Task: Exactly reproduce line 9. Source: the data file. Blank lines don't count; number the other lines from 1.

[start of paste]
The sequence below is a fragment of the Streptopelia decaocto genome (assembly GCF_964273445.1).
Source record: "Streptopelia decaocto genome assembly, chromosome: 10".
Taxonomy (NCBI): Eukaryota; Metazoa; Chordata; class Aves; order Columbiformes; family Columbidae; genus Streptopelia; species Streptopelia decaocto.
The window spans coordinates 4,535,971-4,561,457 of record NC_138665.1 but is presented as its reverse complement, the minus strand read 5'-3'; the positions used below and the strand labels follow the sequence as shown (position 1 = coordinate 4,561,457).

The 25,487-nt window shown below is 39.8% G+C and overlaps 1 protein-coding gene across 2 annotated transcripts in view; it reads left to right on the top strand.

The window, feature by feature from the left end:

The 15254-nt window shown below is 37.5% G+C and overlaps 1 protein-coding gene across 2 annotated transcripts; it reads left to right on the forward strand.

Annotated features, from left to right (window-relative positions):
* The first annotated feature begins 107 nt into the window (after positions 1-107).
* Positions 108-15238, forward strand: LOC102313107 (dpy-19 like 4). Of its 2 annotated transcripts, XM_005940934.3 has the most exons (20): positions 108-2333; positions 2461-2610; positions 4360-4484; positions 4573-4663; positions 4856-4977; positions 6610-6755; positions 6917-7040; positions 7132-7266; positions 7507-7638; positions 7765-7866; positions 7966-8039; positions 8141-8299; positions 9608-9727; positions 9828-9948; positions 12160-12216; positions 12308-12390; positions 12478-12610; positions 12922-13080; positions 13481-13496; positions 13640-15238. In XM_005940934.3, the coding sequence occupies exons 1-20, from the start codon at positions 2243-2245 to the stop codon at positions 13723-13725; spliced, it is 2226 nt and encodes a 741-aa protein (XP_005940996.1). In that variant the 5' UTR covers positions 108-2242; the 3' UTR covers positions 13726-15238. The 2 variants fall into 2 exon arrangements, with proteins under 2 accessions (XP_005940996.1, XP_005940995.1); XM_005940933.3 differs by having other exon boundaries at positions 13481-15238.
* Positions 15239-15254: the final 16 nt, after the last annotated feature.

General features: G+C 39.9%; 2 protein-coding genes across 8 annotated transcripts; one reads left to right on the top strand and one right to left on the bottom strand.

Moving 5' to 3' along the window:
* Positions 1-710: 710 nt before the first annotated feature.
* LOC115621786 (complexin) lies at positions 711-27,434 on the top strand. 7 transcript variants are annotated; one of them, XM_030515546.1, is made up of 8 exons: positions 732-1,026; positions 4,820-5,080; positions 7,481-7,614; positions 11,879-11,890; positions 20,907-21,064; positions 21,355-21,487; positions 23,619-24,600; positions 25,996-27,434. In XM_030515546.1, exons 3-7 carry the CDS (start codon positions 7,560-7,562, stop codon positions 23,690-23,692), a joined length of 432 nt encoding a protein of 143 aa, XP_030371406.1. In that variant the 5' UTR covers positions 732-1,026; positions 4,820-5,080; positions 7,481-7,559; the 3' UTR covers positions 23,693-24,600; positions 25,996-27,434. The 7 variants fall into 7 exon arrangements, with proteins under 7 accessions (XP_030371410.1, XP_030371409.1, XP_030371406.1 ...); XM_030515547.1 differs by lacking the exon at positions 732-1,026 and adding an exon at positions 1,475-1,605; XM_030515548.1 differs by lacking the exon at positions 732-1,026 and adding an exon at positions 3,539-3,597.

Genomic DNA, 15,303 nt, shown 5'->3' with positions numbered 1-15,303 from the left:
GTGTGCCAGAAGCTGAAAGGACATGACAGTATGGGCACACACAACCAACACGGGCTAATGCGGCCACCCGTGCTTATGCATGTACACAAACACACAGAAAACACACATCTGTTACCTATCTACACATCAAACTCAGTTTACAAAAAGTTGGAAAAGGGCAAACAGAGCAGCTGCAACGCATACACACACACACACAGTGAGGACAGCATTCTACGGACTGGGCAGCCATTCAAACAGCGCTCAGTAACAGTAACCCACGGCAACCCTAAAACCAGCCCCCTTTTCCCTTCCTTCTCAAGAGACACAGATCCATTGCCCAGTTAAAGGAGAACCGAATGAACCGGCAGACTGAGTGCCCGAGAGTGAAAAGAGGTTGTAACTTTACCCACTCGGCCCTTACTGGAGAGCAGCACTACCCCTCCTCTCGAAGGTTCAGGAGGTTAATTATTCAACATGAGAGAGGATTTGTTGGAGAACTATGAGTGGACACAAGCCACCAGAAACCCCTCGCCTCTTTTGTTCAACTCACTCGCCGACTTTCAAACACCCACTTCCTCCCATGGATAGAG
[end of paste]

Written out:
* The first annotated feature begins 107 nt into the window (after positions 1-107).